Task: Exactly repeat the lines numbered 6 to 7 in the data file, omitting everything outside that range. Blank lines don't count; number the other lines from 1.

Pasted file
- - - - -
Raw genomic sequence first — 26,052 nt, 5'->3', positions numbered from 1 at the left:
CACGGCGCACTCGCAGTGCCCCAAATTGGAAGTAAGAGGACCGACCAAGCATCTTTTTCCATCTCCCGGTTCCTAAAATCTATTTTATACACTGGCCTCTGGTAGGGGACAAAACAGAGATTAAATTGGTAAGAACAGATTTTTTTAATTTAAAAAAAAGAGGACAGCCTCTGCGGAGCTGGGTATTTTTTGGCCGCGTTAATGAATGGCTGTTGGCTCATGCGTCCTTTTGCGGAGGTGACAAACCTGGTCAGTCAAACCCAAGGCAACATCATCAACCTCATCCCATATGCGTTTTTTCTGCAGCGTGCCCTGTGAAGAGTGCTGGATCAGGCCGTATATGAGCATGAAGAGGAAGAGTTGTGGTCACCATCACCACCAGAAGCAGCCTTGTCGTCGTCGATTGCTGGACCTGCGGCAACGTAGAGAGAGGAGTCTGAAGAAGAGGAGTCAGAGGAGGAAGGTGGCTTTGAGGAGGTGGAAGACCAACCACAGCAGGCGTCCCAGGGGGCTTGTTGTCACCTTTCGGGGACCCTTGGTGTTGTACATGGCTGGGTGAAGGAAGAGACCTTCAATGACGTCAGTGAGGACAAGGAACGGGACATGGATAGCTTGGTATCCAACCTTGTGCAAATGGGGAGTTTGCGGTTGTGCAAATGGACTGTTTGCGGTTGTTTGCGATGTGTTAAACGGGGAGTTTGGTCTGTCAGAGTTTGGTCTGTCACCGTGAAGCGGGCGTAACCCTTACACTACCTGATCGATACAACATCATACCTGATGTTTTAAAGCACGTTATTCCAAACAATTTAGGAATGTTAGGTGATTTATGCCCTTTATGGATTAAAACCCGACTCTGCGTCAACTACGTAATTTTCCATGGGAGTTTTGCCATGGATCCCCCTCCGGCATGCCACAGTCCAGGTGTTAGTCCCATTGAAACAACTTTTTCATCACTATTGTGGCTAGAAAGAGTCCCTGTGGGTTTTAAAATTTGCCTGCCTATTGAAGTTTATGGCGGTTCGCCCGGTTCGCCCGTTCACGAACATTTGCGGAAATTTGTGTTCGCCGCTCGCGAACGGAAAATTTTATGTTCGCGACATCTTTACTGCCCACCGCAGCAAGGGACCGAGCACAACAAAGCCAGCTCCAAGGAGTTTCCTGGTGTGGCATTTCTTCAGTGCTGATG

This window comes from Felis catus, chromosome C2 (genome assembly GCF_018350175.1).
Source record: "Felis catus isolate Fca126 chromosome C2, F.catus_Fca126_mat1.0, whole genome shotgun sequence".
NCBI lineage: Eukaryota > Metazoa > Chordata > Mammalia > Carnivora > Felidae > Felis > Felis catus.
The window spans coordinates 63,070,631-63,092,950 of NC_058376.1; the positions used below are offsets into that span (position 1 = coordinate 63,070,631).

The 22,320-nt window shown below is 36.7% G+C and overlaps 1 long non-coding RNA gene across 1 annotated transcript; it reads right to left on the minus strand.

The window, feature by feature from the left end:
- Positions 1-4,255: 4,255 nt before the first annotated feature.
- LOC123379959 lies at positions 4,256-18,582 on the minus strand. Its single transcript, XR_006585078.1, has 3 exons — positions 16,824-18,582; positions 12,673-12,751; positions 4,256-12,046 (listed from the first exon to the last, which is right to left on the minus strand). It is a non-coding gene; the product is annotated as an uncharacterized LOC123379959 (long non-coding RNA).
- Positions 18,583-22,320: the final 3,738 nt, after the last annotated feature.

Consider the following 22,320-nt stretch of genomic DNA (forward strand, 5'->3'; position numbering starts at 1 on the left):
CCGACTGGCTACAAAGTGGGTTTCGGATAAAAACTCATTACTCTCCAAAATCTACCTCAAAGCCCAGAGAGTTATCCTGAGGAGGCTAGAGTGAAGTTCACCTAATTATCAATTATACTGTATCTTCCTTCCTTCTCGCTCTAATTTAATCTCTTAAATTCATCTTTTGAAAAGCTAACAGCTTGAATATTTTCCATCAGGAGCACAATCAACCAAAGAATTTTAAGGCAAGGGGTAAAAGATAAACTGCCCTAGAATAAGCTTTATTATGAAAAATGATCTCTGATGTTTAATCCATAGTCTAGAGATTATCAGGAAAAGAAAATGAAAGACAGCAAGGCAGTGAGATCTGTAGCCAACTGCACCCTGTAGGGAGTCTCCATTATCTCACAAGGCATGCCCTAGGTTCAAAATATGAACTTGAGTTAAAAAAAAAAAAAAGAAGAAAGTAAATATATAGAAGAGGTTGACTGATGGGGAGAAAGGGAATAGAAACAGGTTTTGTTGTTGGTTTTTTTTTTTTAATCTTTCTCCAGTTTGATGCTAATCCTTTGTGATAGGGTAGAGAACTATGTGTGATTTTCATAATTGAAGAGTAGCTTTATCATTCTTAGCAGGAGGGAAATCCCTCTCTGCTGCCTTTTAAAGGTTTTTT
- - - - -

The window spans coordinates 63,070,631-63,092,950 of NC_058376.1; the positions used below are offsets into that span (position 1 = coordinate 63,070,631).

The 22,320-nt window shown below is 36.7% G+C and overlaps 1 long non-coding RNA gene across 1 annotated transcript; it reads right to left on the minus strand.